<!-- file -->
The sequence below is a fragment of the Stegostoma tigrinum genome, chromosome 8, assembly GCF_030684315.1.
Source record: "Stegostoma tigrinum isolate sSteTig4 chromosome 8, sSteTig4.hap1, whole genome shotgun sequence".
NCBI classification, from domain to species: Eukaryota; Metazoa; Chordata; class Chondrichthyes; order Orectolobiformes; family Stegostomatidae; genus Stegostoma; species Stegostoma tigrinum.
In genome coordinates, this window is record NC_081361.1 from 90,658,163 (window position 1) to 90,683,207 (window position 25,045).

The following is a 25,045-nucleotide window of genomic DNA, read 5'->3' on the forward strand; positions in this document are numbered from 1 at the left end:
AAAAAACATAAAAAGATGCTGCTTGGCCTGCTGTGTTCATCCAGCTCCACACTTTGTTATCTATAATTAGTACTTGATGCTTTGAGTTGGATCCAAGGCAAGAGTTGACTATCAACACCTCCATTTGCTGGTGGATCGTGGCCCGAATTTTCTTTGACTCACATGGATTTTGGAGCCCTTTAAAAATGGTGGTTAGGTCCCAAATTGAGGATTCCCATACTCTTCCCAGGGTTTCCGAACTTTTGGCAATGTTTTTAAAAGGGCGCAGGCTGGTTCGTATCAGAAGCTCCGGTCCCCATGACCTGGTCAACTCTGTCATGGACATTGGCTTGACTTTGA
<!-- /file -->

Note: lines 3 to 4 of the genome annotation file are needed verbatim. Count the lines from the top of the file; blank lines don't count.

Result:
NCBI classification, from domain to species: Eukaryota; Metazoa; Chordata; class Chondrichthyes; order Orectolobiformes; family Stegostomatidae; genus Stegostoma; species Stegostoma tigrinum.
In genome coordinates, this window is record NC_081361.1 from 90,658,163 (window position 1) to 90,683,207 (window position 25,045).